Why Disney Cut Lilo & Stitch's Darkest Scene | Screen Rant

The sci-fi comedy Lilo & Stitch is a heartwarming tale of family and redemption, but Disney cut its darkest scene from the final film. Released in 2002, Disney’s 42nd animated movie received positive reviews and launched a franchise, consisting of three sequels and a TV show. Disney's Lilo & Stitch is filled with humor and quirky characters, however, the deleted scene could have significantly altered the movie’s tone.

Lilo & Stitch revolves around a mischievous young Hawaiian girl and her adoptive pet, an alien posing as a puppy. Stitch, otherwise known as Experiment 626, was created by an alien scientist but sentenced to imprisonment due to his destructive nature. Escaping to Earth, Stitch uses Lilo to evade his pursuers but gradually forms a bond with the lonely girl. Meanwhile, Lilo is raised by her older sister, Nani, who struggles to keep their family together.

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The revelation that Lilo’s parents died in a car accident provides Lilo & Stitch with a strong emotional core that aids Stitch’s development, as he learns the concept of family and protecting others. However, in a 2002 interview with IMDb (via Animated Movies), co-writer/director Dean DeBlois explained why Disney cut Lilo & Stitch’s darkest scene. The deleted story elements would have involved Stitch learning a vital lesson about death and Lilo’s parents, but its effectiveness was marred by making the rest of the film too dour.

Lilo is introduced by hurrying to her hula class, explaining that she was late because she had to feed her friend, Pudge the fish. It’s a cute moment that establishes her strange, yet endearing personality, but also contains a subtle connection to her parents’ death. This underscores how the most tragic unofficial Disney princess is Lilo. Pudge was meant to return during the second act of Lilo & Stitch, only for his character to receive a morbid fate. According to DeBlois, “[Lilo] takes Stitch to meet him and, in the process of being really irresponsible, Stitch tosses the fish out of the water and it gets attacked by a flock of seagulls and is killed.” It sounds like Stitch didn’t intentionally kill Pudge and he probably wouldn’t have understood his own actions. It’s a macabre scene that, naturally, was considered too dark when Lilo & Stitch was test screened. However, the deleted funeral scene that immediately followed would have been one of the darkest among the best Disney movies.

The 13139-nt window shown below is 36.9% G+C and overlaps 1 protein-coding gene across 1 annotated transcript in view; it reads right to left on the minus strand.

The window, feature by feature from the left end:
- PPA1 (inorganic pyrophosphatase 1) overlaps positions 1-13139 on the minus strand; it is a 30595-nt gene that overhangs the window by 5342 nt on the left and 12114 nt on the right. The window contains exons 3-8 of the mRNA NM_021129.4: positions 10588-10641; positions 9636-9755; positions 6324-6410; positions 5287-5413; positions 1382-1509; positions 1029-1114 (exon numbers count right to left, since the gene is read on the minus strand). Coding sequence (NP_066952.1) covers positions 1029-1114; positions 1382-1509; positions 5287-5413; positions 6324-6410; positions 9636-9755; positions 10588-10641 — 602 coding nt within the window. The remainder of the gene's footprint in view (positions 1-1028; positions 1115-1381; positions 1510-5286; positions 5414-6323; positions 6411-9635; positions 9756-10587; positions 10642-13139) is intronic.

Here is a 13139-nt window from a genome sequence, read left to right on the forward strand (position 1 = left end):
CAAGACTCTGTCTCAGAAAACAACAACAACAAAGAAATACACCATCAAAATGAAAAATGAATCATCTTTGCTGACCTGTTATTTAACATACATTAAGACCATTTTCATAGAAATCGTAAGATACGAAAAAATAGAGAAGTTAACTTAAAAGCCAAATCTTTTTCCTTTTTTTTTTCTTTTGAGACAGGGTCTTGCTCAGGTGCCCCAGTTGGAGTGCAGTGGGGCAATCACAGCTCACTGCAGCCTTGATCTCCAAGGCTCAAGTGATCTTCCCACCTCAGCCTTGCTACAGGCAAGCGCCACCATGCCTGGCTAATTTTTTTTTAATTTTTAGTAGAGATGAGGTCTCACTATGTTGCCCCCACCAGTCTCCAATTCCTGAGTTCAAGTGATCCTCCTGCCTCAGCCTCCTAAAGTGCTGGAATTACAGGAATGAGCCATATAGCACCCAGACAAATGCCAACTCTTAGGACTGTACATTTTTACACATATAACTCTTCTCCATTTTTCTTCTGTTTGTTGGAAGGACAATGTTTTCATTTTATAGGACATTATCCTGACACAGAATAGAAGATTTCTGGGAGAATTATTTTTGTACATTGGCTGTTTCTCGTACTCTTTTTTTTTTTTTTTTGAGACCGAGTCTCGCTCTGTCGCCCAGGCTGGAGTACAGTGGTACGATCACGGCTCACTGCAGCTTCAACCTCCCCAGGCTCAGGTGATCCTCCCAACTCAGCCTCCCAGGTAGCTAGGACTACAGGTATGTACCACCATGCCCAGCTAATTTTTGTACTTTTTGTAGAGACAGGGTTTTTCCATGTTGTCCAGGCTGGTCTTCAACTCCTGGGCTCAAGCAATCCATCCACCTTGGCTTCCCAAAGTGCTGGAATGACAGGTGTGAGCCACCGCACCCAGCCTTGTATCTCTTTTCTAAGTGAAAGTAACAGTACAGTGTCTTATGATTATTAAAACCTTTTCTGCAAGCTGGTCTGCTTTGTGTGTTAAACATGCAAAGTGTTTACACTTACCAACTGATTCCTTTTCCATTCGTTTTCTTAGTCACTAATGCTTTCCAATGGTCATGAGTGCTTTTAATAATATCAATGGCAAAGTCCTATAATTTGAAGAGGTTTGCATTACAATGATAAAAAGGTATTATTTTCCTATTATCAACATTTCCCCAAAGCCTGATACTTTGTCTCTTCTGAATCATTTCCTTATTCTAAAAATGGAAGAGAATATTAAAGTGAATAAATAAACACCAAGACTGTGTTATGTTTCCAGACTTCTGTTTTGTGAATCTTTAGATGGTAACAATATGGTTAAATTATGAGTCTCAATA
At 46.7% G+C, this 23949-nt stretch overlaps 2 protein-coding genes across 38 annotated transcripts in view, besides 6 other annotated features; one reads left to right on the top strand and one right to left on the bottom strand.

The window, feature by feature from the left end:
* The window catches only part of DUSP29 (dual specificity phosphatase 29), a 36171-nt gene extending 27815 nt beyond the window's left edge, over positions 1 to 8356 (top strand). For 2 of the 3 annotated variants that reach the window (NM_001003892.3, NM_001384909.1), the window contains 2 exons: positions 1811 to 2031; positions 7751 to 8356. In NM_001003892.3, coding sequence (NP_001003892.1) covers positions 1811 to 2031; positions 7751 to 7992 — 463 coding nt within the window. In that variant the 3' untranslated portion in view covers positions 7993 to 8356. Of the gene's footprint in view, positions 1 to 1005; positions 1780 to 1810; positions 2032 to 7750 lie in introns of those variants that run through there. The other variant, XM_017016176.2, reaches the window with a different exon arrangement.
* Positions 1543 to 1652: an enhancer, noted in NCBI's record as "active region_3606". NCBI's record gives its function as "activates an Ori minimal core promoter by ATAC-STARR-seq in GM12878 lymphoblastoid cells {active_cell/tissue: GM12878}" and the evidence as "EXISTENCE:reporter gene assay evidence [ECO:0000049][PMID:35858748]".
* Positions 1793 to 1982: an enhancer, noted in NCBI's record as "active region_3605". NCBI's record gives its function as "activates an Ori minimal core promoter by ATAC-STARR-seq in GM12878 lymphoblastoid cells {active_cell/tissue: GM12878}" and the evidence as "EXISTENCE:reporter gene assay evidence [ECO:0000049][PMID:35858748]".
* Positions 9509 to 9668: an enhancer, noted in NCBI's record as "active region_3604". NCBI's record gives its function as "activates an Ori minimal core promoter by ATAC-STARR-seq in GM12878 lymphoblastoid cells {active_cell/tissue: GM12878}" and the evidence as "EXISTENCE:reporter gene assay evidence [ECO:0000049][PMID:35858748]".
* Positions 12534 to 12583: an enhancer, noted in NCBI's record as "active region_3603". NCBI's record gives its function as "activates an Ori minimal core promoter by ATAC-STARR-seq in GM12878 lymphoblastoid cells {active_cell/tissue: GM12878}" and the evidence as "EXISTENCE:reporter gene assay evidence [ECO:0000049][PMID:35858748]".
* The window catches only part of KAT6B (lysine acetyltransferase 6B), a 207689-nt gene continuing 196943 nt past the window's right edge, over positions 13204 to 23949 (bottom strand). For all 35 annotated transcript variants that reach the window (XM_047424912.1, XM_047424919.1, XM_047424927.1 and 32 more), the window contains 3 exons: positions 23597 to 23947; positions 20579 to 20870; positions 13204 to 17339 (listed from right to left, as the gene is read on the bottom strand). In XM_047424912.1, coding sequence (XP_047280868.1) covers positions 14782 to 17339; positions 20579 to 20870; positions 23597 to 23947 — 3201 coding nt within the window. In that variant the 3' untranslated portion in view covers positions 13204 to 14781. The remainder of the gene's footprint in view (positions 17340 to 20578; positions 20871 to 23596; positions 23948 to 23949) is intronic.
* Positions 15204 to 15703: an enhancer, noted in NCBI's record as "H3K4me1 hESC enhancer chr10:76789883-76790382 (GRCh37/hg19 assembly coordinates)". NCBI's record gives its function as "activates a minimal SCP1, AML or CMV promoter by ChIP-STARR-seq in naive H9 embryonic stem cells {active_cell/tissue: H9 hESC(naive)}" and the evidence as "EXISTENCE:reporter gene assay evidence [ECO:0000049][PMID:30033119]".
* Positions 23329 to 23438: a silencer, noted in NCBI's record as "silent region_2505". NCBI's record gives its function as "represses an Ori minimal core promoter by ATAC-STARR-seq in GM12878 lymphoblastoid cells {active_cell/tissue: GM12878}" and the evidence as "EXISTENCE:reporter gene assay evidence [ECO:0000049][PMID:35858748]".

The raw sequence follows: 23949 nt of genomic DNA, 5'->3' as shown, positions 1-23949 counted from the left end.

DeBlois explained that Stitch was supposed to follow Lilo to a cemetery, where she buries Pudge next to the graves of her parents. The director rationalized, “It was to show that there’s a real impact to your actions and that family is about protection, not carelessness.” The death of Lilo’s parents was referenced throughout Lilo & Stitch, but the details were deliberately scarce. Showing their gravestones could have been an incredibly powerful moment that deeply affects Stitch, even if it would have risked changing Lilo & Stitch’s tone. DeBlois stood by the darkest scene in terms of its narrative potential but admitted it had to be cut from the final film. He stated, “It was very effective. People got the point and they really felt bad for Stitch, but it darkened our second act so much that you couldn’t come back out of it.” This Lilo & Stitch change was perhaps for the best, as the wacky alien antics that followed might have appeared too lightweight after such a sobering funeral scene.

Lilo & Stitch already contains significant depth and including Pudge’s death and the funeral might have created a jarring tonal shift. It would have placed considerable pressure on Stitch, who was clearly unaware of the grieving process. DeBlois claimed Lilo & Stitch’s darkest scene provided the alien with an important lesson, but the third act still accomplishes this when he witnesses the consequences of his destruction and saves Lilo from Captain Gantu. 

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